She takes up this question as someone with an extensive background in technical communication and begins her response with her perceived idea of the history of technical communication. Despite some in the industry defining the start of usability studies starting in the late 1980s, Redish asserts that she, along with others, were conducting “usability studies” as early as the 1970s. Redish continues through the decades, highlighting examples of technical communicators and industry professionals who intertwined designing, writing, and publishing products with usability testing. At each stage Redish suggests that usability and technical communication are inextricably linked, and how many technical communicators morph into usability analysts or how usability analysts are more and more involved with the art and science of communication.
Following this brief overview of usability and technical communication history, Redish suggests four areas answering why technical communicators and usability designers are so inextricably linked:
- Need for excellent collaboration skills
- Ability to communicate clearly to multiple audiences
- Understanding, and clarifying, complexity
- Being open to change; quick to adopt and adapt new skills and new technologies
Since technical communicators and usability experts share these traits, Redish argues that the future of both professions is inextricably linked and that both fields should be ripe for cross-pollination.
While Redish suggests multiple reasons for the intertwining of technical communication and usability, do you think that the future of either profession lies in a combined role? Why or why not?
Carol M. Barnum & Laura A. Palmer, “More than a Feeling: Understanding the Desirability Factor in User Experience” (paper presented at the annual meeting for ACM Conference on Human Factors in Computing Systems (CHI 2010), Atlanta, Georgia, April 10-15, 2010).
Barnum and Palmer report the results of several case studies investigating the use of user experience cards, which are used to determine user satisfaction. The authors contend that of the three major elements of gauging product usability (effectiveness, efficiency, and satisfaction), user satisfaction is the most nebulous and the most difficult to accurately determine. The primary obstacle is “acquiescence bias,” where usability participants tend towards higher value ratings than user observation suggests.
Over the course of five case studies, administered between 2006 and 2009, Barnum and Palmer took Microsoft’s desirability cards and used modified version of these cards to determine user satisfaction. They determined that the cards were useful in suggesting user satisfaction to a high level of consistency, although the authors note that the small scope of their study limits the wide-ranging impact such findings suggest.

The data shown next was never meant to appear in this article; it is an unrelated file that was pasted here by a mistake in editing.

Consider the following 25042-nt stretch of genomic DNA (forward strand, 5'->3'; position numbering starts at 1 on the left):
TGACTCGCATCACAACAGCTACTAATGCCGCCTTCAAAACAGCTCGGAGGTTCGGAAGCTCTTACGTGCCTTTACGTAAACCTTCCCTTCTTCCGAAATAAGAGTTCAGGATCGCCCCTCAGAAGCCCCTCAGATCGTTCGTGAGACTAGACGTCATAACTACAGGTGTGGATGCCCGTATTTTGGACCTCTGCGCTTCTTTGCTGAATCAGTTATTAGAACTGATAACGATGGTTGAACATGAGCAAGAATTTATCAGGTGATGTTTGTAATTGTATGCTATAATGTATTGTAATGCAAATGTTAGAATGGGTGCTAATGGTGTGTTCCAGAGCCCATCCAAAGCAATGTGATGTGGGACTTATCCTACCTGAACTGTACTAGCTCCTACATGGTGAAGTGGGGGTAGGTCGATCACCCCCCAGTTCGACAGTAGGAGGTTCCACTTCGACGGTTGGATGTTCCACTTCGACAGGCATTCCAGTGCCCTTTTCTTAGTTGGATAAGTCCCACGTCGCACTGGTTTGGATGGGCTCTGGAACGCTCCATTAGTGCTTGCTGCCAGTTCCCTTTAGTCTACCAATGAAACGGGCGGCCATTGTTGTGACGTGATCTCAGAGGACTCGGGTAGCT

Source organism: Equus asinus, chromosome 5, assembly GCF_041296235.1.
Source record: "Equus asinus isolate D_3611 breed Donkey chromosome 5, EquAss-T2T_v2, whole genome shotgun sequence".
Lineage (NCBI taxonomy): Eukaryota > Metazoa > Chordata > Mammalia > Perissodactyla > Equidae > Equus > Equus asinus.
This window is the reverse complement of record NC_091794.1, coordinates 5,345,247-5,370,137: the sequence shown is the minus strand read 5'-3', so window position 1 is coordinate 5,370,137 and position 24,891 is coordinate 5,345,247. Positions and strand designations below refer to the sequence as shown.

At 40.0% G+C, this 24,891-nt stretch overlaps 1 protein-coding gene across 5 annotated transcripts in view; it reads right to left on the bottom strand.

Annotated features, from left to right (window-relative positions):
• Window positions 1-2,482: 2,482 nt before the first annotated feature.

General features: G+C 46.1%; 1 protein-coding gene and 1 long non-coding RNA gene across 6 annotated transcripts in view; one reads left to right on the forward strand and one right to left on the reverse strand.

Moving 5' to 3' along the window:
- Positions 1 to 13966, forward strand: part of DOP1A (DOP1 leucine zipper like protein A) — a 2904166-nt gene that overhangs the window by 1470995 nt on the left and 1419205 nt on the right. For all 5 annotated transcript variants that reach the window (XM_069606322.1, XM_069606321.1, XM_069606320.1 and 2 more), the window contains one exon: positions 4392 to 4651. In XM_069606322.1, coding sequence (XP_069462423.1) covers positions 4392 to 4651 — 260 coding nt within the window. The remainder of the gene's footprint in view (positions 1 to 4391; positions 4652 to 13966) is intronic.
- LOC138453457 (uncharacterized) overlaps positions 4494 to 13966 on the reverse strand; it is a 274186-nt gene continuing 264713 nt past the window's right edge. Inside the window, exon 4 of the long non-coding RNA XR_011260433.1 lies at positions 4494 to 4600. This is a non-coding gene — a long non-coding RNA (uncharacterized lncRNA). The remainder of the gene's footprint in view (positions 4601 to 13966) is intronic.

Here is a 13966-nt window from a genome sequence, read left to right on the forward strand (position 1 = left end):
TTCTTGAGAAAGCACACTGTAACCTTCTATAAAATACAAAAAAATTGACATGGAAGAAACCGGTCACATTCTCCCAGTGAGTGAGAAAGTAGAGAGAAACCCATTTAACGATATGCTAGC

The key finding from Barnum and Palmer lies in providing a model that best determines the true feelings of user participants and overcomes (to a degree) acquiescence bias among product evaluators. Especially when user experience cards are combined with other usability evaluation tools such as video evidence, interviews, observations, and standard post-test questionnaires, a true sense of participant thoughts can be established.
Will more or fewer user experience cards generate better responses from study participants?
Bacabac, F. E. “Creating Professional ePortfolios in Technical Writing.” Journal of Business and Technical Communication 27, no. 1 (2012): 91-110.
With the advent of Web 2.0 technologies, having a web presence can improve a recent graduate’s job opportunities and enhance their job application. This web presence is usually an ePortfolio: a site that contains a collection of an applicant’s work, achievements, and experience. The caveat to this trend, however, is the need to ensure students know how to produce a compelling and useful portfolio that enhances their credibility and chances to secure a job.
To this end, Bacabac writes an article discussing best practices in teaching methods to help students produce compelling portfolios. For Bacabac, creating a good ePortfolio helps students demonstrate multifaceted literarcies as well as having a project that can remain dynamic and an ongoing repository of a student’s past and current work. The dynamic nature of an ePortfolio also allows a student to reflect on their work, their philosophies, and how they have changed with the knowledge they have gained and the practice they have garnered.
Bacabac lists six key literarcies students demonstrate by producing an ePortfolio:
Using an ePortfolio to demonstrate this “textured literacy” helps students and graduates display many attritubutes employers find admirable and will help secure a position. With the four-assessment project suggested by Bacabac (which includes a proposal, document design, script, and professional portfolio) students are able to determine the rhetorical devices they need to use, as well as how to tailor a portfolio to the needs of future employers. Thus this assessment task helps instructors evaluate their students technical communicator literacy while also preparing their students for a compelling job application packet.
Are there any other literarcies that students could demonstrate using ePortfolios?